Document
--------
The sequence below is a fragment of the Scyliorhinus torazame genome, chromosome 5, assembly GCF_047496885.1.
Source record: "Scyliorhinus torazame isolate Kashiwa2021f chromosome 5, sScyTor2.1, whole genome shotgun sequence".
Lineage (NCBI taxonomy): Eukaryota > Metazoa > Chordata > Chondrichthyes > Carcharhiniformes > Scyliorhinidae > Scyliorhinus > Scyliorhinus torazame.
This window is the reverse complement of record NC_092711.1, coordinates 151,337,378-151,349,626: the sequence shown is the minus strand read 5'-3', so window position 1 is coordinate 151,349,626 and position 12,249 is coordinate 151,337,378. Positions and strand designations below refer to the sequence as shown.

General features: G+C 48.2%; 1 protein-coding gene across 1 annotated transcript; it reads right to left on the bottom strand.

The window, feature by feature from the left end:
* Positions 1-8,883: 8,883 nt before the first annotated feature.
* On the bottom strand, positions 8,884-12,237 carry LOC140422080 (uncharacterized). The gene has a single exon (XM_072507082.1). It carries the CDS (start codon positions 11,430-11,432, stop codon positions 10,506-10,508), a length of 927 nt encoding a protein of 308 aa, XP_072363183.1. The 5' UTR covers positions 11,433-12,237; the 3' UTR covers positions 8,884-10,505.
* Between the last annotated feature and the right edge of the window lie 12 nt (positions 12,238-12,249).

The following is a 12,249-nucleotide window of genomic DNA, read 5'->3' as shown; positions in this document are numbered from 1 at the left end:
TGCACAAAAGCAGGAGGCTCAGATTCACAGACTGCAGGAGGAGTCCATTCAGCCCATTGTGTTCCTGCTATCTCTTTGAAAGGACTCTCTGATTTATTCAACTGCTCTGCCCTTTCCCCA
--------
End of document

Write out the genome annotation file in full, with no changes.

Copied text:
The sequence below is a fragment of the Scyliorhinus torazame genome, chromosome 5, assembly GCF_047496885.1.
Source record: "Scyliorhinus torazame isolate Kashiwa2021f chromosome 5, sScyTor2.1, whole genome shotgun sequence".
Lineage (NCBI taxonomy): Eukaryota > Metazoa > Chordata > Chondrichthyes > Carcharhiniformes > Scyliorhinidae > Scyliorhinus > Scyliorhinus torazame.
This window is the reverse complement of record NC_092711.1, coordinates 151,337,378-151,349,626: the sequence shown is the minus strand read 5'-3', so window position 1 is coordinate 151,349,626 and position 12,249 is coordinate 151,337,378. Positions and strand designations below refer to the sequence as shown.

General features: G+C 48.2%; 1 protein-coding gene across 1 annotated transcript; it reads right to left on the bottom strand.

The window, feature by feature from the left end:
* Positions 1-8,883: 8,883 nt before the first annotated feature.
* On the bottom strand, positions 8,884-12,237 carry LOC140422080 (uncharacterized). The gene has a single exon (XM_072507082.1). It carries the CDS (start codon positions 11,430-11,432, stop codon positions 10,506-10,508), a length of 927 nt encoding a protein of 308 aa, XP_072363183.1. The 5' UTR covers positions 11,433-12,237; the 3' UTR covers positions 8,884-10,505.
* Between the last annotated feature and the right edge of the window lie 12 nt (positions 12,238-12,249).

The following is a 12,249-nucleotide window of genomic DNA, read 5'->3' as shown; positions in this document are numbered from 1 at the left end:
TGCACAAAAGCAGGAGGCTCAGATTCACAGACTGCAGGAGGAGTCCATTCAGCCCATTGTGTTCCTGCTATCTCTTTGAAAGGACTCTCTGATTTATTCAACTGCTCTGCCCTTTCCCCA